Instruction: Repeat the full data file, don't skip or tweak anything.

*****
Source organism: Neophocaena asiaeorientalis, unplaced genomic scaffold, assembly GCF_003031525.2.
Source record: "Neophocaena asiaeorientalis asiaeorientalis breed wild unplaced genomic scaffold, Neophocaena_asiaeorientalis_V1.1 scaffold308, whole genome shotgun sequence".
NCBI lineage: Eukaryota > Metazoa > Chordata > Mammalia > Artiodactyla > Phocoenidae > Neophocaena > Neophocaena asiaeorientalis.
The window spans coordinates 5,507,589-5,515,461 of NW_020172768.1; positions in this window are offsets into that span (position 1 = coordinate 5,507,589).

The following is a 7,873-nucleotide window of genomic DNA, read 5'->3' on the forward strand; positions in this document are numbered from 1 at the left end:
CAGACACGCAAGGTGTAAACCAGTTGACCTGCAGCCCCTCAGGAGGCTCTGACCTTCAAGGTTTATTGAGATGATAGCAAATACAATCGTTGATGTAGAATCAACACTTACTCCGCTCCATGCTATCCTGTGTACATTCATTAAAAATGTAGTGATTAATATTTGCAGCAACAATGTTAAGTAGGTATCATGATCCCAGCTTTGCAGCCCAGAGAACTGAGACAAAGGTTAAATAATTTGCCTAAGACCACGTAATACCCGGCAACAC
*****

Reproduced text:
Source organism: Neophocaena asiaeorientalis, unplaced genomic scaffold, assembly GCF_003031525.2.
Source record: "Neophocaena asiaeorientalis asiaeorientalis breed wild unplaced genomic scaffold, Neophocaena_asiaeorientalis_V1.1 scaffold308, whole genome shotgun sequence".
NCBI lineage: Eukaryota > Metazoa > Chordata > Mammalia > Artiodactyla > Phocoenidae > Neophocaena > Neophocaena asiaeorientalis.
The window spans coordinates 5,507,589-5,515,461 of NW_020172768.1; positions in this window are offsets into that span (position 1 = coordinate 5,507,589).

The following is a 7,873-nucleotide window of genomic DNA, read 5'->3' on the forward strand; positions in this document are numbered from 1 at the left end:
CAGACACGCAAGGTGTAAACCAGTTGACCTGCAGCCCCTCAGGAGGCTCTGACCTTCAAGGTTTATTGAGATGATAGCAAATACAATCGTTGATGTAGAATCAACACTTACTCCGCTCCATGCTATCCTGTGTACATTCATTAAAAATGTAGTGATTAATATTTGCAGCAACAATGTTAAGTAGGTATCATGATCCCAGCTTTGCAGCCCAGAGAACTGAGACAAAGGTTAAATAATTTGCCTAAGACCACGTAATACCCGGCAACAC